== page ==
(redirected from Anti-psychiatry)
Also found in: Dictionary, Wikipedia.
Related to Anti-psychiatry: CCHR


a movement of opposition against both the practice and theory of conventional psychiatry, influential especially in the 1960s and early 1970s. Associated with the work of R. D. LAING (1959) in Britain and Thomas SZASZ in the US, antipsychiatry attacks the general concept of MENTAL ILLNESS as well as the therapeutic techniques employed in treating this. Both Laing and Szasz were themselves psychotherapists. In Laing's view, ‘mental illness’ is a concept with little or no scientific foundation; the causation of ‘mental illness’ is not biological. His suggestion was that the mental and behavioural states so described would be better seen as a meaningful response to the stresses and strains and disrupted communications of family life. Such mental states ‘make sense’ once the social situation of the person concerned is fully considered. Doctors and the patient's family often collude, Laing proposes, in labelling a person ‘mad’. The argument of Szasz was similar in key respects, though different in detail. In The Myth of Mental Illness (1961), he pointed out that psychiatrists rarely agreed in diagnosing SCHIZOPHRENIA. It was on this basis that he concluded that schizophrenia is not an illness. The implication of this, according to Szasz, is that patients are people who must be held responsible for their actions and treated accordingly Both Laing and Szasz regarded the involuntary incarceration of patients in mental hospitals and the use of techniques of treatment such as electroconvulsive therapy, leucotomy, and even tranquilizing drugs, as of uncertain value and repressive, a denial of individual autonomy without good reason. Sociologists who have also exerted an influence on the antipsychiatry movement (although the overall influence of their work is much wider) are FOUCAULT and GOFFMAN – see also MADNESS, TOTAL INSTITUTION, LABELLING THEORY.

The late 1970s and 1980s have seen a great reduction in the numbers of people in mental hospitals, partly as the result of movements such as antipsychiatry. Ironically however, the dismantling of the old apparatus of mental institutions and custodial care has given way to COMMUNITY CARE partly because mental illness has proved controllable by drugs. There are many who claim that this demonstrates that mental illness is at least in part a medical condition.

References in periodicals archive ?
Occasioned by the tumultuous New York "SchizoCulture" conference of 1975, the texts touch on all the themes addressed earlier-capitalism and desiring-production, anti-psychiatry, the micropolitics of desire, and the processes of subjectivation that pervade media representations.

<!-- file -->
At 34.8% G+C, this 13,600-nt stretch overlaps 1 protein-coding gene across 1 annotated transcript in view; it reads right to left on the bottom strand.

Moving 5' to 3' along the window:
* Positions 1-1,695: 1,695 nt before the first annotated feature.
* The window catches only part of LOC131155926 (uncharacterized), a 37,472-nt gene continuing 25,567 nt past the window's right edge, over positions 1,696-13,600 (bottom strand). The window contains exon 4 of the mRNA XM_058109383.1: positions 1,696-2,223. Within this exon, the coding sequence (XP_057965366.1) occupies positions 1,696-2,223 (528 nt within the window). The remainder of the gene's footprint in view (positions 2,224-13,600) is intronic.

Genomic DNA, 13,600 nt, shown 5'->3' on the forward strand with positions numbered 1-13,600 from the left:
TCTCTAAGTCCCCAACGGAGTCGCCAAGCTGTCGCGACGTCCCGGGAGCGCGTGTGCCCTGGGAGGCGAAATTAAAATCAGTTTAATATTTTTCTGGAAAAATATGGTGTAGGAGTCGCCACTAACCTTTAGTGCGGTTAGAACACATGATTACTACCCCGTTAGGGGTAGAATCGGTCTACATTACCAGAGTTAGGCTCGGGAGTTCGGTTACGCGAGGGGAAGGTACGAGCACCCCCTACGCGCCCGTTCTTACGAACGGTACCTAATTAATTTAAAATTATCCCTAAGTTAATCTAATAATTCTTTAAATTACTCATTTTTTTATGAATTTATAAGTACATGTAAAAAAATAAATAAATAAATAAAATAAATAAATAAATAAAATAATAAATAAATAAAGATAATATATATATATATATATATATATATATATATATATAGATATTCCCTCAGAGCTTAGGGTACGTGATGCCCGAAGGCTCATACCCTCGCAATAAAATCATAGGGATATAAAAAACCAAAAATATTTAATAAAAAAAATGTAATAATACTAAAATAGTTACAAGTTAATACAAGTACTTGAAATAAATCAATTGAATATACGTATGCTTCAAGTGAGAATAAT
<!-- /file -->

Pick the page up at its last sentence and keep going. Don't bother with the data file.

Chesler, 1972; Laing, 1969; Penfold and Walker, 1983; Wine, 1989; Burstow, 1992) and the anti-psychiatry and psychiatric survivor movements (Szasz, 1961; Breggin, 1991; Chamberlin, 1978; Capponi, 1992).
He was nominated there for his anti-psychiatry rant and his very public romance with Katie Holmes.
Tom Cruise is nominated for worst actor in ``War of the Worlds,'' and he's mentioned twice in the ``tiresome tabloid targets'' category - once for his anti-psychiatry rant and again for pretty much everything to do with his romance with Katie Holmes.
A number of anti-psychiatry groups continue to criticize our profession while we sit back and do nothing.
Anti-psychiatry activist Don Weitz was in the forefront of this controversy.
Yet the California group is not the only anti-psychiatry organization to receive federal funding for its reactionary mission.
Notwithstanding a final section confusedly devoted to arte povera, anti-psychiatry, and postmodern "applied arts" (within the logic of the seminar, the space could have been put to much better use for video/film projections and reading materials), "Des territoires" succeeded not only in making its case for what Chevrier calls the "concrete utopia" of a political/ poetical art a la Broodthaers's famous world map but also in bringing out the singularity of the means involved: a perpetual balancing act between objectivity and subjectivity, distance and proximity, public issues and personal sensibility.
The sacred cows of the ongoing academic debate quickly fall as he offers strong statements about the very real nature of mental illness, disposing of the anti-psychiatry movement, the labelers, the social control theorists quickly and convincingly.
As you read through the dozens of interviews with psychiatric survivors and anti-psychiatry activists, including familiar names like Bonnie Burstow and Persimmon Blackbridge, it becomes quite obvious that something else is indeed going on.
This was one of the crucial targets of the highly influential anti-psychiatry critiques of the 1960s, a concept which needed some deconstruction alongside the movement of disorder from the hospitals.

Full browser ?